GW case ordered resumed

The Supreme Court of Liberia has reversed a lower court’s ruling and ordered the resumption of trial against several past and present Liberian officials indicted for their roles in an alleged Sable Mining bribery money laundering exposed by U.K. – based watchdog group Global Witness in 2017.

Liberian authorities indicted several serving officials last year along with Sable Mining officials after Global Witness (GW) claimed that the British company allegedly used money to influence the change of concession laws to favor Sable to win the Wologisi Mountain concession contract in Lofa County.

Former House Speaker Alex Tyler, former ruling Unity Party Chair Sen. H. Varney Sherman, Nigerian national Chris Onanuga, former National Investment Commission boss Richard Tolbert, Eugene Shannon, Sen. Morris Saytumah, Willie Belleh, E.C.B. Jones were among those indicted in the US$950,000 money laundering case.

Part of prosecutors’ evidences were emails allegedly exchanged between some of the indictees, but the accused claimed that these emails were hacked and should not be admitted and accepted by the Criminal Court “C” as evidence against them.

But the judge who presided over the case at Criminal Court “C” during the trial Judge Yarmie Quiqui Gbessay placed “temporary marks on some of the documentary evidence objected to by the defense, thus prompting a request for a writ of certiorari before the Supreme Court.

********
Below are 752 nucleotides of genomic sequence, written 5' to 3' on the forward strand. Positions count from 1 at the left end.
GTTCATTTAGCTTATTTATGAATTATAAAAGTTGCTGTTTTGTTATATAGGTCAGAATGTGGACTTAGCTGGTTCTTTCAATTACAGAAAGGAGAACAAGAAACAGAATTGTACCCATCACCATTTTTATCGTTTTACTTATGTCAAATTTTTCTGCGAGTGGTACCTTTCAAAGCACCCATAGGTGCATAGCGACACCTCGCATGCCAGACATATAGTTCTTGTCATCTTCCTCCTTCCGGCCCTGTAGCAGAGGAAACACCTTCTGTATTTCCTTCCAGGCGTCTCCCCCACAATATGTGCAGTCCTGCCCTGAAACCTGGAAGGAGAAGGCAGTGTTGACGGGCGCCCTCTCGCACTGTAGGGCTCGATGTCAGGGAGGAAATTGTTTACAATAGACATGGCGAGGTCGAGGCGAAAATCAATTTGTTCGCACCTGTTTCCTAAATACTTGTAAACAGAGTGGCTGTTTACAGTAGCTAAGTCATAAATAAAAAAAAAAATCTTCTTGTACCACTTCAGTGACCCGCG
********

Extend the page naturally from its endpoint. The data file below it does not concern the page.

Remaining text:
The Supreme Court on Wednesday, 22 August overturned Judge Gbesay’s decision and has instructed its clerk to send down a mandate to the court below, ordering that permanent marks be placed on the documents objected to by the defense.

The Supreme Court instructs that the judge presiding there should resume jurisdiction over the case and place permanent marks on the documents objected to so that their authenticity and materiality will be determined at the appropriate time.

Ruling further, the Supreme says Judge Gbessay was in error “to have required the State to prove that the documents were not hacked.”

“That the law extant is that he who makes an allegation carries the burden of proof,” the Supreme Court rules and shifts the burden on the defense to prove that the emails and other documents which were produced by prosecutors were hacked.

Chief Justice Francis S. Korkpor, Sr. said the petition for the writ of certiorari was dealt with in chambers at the Supreme Court by retired Justice Phillip A.Z. Banks before his departure.

The Supreme Court says certiorari is the appropriate remedy to correct the action of a judge in the conduct of a trial, or to review an intermediate order or interlocutory judgment of a court.

“[The] Justice in Chambers was therefore within the ambit of the law when he granted the writ of certiorari in this case,” the Supreme Court adds.

Chief Justice Korkpor says they agree with their colleague Banks’ judgment.

The high court says the Co-respondent/Co-appellants in this case having alleged that the emails and other documents objected to were hacked, they had the burden of proof.

“[It] was therefore an error by the trial judge to have required the State to prove that the documents were not hacked,” the ruling continues.

The Supreme Court additionally says that the “temporary” marking of documentary evidence is alien to the jurisdiction here.

It notes that documentary evidence when testified to by a witness, marked and confirmed by the Court should be submitted to the jury or received by the judge sitting at a bench trial to determine its authenticity and materiality.

By Winston W. Parley-Edited by Othello B. Garblah

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